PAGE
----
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Old 06-14-11, 08:06 PM   #1
teachme
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First flat

What do I do now? Its the rear wheel 1 1/4" staple punctured the tube a mile into my evening ride. I don't know if I should take the wheel off or patch the tube. Any advice would greatly be apprectiated.
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Old 06-14-11, 08:09 PM   #2
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Change the tube if you have one, if not try a patch & head for home.
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Old 06-14-11, 08:10 PM   #3
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Can you change the tube without taking the wheel off?
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Old 06-14-11, 08:12 PM   #4
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Sorry, no. It has to come off.
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Old 06-14-11, 08:16 PM   #5
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Can you change the tube without taking the wheel off?
Cool,,,,,,,,,,,,
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Old 06-14-11, 08:19 PM   #6
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Is this something I can tackle myself or should I take the bike to the shop? Taking the back wheel off looks complicated with the gears and all.
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Old 06-14-11, 08:22 PM   #7
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On today's modern bike, it's not that bad to remove a reinstall a rear wheel. I suggest you take it to your LBS & get a training course on changing flats, they should be more than happy to assist you.
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Old 06-14-11, 08:30 PM   #8
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There are a whole lot of YouTube videos on removing rear wheels and how to remove, FIND THE CAUSE OF THE LEAK AND REMOVE IT, and change the tube and replace and remount.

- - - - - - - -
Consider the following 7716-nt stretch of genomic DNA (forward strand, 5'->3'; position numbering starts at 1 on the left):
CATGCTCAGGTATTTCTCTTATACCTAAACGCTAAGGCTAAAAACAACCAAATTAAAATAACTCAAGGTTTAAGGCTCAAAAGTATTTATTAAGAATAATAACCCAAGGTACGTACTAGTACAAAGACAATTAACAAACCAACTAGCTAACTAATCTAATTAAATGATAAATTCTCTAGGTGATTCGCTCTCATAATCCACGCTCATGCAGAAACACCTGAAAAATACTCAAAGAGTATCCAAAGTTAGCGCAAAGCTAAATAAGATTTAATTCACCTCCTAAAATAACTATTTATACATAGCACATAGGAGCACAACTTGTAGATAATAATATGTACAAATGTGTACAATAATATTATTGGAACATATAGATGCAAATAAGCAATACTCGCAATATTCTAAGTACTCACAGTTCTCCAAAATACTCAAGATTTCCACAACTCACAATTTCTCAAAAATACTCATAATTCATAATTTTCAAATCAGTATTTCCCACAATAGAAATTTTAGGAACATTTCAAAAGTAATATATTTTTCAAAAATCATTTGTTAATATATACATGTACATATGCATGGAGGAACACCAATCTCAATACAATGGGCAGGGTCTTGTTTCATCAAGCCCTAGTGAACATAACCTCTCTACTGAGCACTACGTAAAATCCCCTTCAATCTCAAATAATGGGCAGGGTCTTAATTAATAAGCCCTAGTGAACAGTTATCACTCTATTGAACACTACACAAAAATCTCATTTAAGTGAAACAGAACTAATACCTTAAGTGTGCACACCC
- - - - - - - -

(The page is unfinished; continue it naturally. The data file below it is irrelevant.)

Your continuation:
Unless you are proficient at using a patch kit, don't try to patch the tube. It will only leak. Practice at home on this a bit. Personally, I am so bad that I never patch tubes - they always leak. I just put in a new tube, which I buy en mass at www.nashbar.com on sale.

I've had 5 flats so far this season - since May.
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Old 06-14-11, 08:47 PM   #9
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Beaumont, Texas. Is that goat head thorn country? Assuming it is, I'd strongly suggest that you learn to fix your own flats because you're going to get more.

Most bike shops have periodic classes in basic bike repairs. If you have average mechanical ability you can probably figure out how to do it by yourself but there are a couple of detail things that a bike shop class can help you with. If you can fix your own flats you're a long way toward being self-sufficient on the road. Once you've had that back wheel off and back on a couple of times it's not much of a deal anymore.
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Old 06-14-11, 08:58 PM   #10
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Thanks for the advice everyone! I think I got the courage to tackle this. Going buy a new tube tomorrow and try to do it myself. I know I can do it. Only thing is I've developed a severe allergy to wrenches. Don't like to handle em.
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Old 06-14-11, 09:06 PM   #11
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Thanks for the advice everyone! I think I got the courage to tackle this. Going buy a new tube tomorrow and try to do it myself. I know I can do it. Only thing is I've developed a severe allergy to wrenches. Don't like to handle em.
You don't use a wrench to fix a flat. I would STRONGLY suggest that you have someone "in the know" show you how to properly tighten a "quick release" (QR) - it is very dangerous if you do not do it correctly, and defies common sense until you know how. Do not do this yourself without knowledge of a QR. Seriously.
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Old 06-14-11, 09:20 PM   #12
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You don't use a wrench to fix a flat. I would STRONGLY suggest that you have someone "in the know" show you how to properly tighten a "quick release" (QR) - it is very dangerous if you do not do it correctly, and defies common sense until you know how. Do not do this yourself without knowledge of a QR. Seriously.
I don't have a quick release on the rear wheel, its nuts on both sides. But, your right... The more I think about it the less I want to pick up any kind of tool and tinker. Besides, the girl at the LBS is really a cutie. The flat is a good excuse to go down there again.